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September 1933Volume 8, Number 6

Instructor in Mineralogy,
Virginia Polytechnic Institute, Blacksburg Va.

*This work was done in the laboratory of the Virginia Polytechnic Institute, Blacksburg, Va.

IN the issue of Grand Canyon Nature Notes for March, 1932, there appeared an article by Mr. B. F. Moomaw, Jr., entitled, "Identification of the Common Pink Mineral found near Phantom Ranch". In this article Mr. Moomaw stated that the mineral was orthoclase. His conclusion was based on certain physical properties, notably the specific gravity and index of refraction. Also it was stated that examination with the petrographic microscope showed no polysynthetic twinning on this mineral. The results obtained were again checked, using the same specimen, in January, 1933, and were found to be correct. One point, however, was noticed to have been overlooked. The previous examination with the petrographic microscope had been on granular fragments of the mineral. In the latter examination by the writer, an oriented thin section parallel to the basal cleavage (.001) was made. The fragments used in the first examination may not have been transparent enough or correctly oriented to show twinning, but the thin section used afterwards showed definitely the characteristic grating type of twinning so well known in microcline. With the microcline were found intergrowths of plagioclase, probably of the variety oligoclase. A microphotograph was made of the sections, and accompanies this statement. The indices of refraction of both orthoclase and microcline are so close that it would be impossible to distinguish them by the immersion method on unoriented grains. Their specific gravities are identical. Hardness is the same and similar color shades are common. Also crystallographically the minerals appear the same, as microcline, which is triclinic, differs from monoclinic orthoclase only 30 minutes in the interfacial angle between the (b) and (c) faces. Cleavage for each is the same. Composition is the same; hence it is readily understood how either mineral might be mistaken for the other. It is only with the microscope and an oriented thin section that the difference is readily distinguished. The writer himself had called the mineral orthoclase for two successive seasons.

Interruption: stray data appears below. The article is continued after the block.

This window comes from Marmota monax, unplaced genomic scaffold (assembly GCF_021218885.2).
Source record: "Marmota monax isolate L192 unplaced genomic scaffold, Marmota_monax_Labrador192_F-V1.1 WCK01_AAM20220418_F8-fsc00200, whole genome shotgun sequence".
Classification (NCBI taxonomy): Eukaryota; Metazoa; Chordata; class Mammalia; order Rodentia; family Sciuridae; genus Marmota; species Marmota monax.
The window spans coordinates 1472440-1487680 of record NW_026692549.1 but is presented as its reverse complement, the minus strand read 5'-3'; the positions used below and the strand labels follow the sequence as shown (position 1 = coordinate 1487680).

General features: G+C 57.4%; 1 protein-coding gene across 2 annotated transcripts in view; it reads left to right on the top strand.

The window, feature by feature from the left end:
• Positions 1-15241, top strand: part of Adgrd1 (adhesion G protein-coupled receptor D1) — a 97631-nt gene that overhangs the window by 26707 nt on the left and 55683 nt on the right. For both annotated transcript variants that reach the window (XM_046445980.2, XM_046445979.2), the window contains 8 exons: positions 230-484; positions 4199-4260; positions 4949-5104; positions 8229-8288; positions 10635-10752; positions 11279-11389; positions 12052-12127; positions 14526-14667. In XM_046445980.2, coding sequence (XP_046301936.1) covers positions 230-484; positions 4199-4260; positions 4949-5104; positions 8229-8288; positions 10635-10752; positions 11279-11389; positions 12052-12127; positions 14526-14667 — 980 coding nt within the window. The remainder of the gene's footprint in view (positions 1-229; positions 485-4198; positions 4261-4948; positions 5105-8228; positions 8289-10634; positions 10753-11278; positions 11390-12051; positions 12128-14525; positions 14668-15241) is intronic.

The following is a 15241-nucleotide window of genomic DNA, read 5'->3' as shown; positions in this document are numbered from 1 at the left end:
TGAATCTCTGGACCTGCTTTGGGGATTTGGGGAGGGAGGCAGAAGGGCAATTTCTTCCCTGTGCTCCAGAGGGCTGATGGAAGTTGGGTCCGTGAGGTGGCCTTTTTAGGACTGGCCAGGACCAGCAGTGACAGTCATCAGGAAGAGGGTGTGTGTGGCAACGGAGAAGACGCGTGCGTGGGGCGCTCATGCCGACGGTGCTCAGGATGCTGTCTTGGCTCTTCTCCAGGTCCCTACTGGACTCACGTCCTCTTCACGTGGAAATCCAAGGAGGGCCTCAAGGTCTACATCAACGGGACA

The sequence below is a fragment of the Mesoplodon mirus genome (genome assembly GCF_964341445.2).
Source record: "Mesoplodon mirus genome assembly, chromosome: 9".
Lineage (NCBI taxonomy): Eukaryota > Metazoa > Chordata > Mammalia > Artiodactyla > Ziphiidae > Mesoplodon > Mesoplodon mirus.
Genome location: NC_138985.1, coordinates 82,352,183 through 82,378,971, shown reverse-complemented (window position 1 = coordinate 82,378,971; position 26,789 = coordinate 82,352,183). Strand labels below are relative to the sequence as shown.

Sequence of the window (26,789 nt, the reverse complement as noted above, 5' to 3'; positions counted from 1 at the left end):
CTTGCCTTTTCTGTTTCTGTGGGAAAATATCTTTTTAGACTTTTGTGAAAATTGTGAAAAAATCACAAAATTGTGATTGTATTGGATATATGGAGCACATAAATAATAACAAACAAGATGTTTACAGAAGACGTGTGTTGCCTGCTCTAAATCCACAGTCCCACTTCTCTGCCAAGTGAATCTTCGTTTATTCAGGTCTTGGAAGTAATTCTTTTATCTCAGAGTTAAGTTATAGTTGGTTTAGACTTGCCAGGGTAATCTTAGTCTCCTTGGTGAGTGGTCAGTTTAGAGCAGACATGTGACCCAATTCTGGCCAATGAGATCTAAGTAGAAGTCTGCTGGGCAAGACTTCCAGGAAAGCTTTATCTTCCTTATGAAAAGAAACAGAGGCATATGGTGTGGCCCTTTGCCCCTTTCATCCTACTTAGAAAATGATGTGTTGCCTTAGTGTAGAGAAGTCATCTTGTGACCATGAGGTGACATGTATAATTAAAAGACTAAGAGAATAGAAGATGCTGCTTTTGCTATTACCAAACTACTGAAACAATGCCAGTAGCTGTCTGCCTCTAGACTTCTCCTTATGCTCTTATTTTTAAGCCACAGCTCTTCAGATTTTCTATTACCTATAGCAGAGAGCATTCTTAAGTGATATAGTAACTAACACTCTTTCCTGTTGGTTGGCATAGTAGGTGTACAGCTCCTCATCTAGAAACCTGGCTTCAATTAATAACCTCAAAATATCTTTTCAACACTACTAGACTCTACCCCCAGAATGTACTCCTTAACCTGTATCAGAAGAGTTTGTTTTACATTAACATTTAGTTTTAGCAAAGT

Microcline X40 Waesche Photo

Microcline Oligoclase Photo

Examination of thin sections made from a number of the Archean rocks found in the vicinity of Phantom Ranch shows that orthoclase is present in the granites only in minor amounts, and that the major part of the pink feldspar is microcline or plagioclase. The microcline predominates in the coarser pegmatites. The plagioclase probably grades from albite to andesite with oligoclase being the most plentiful.

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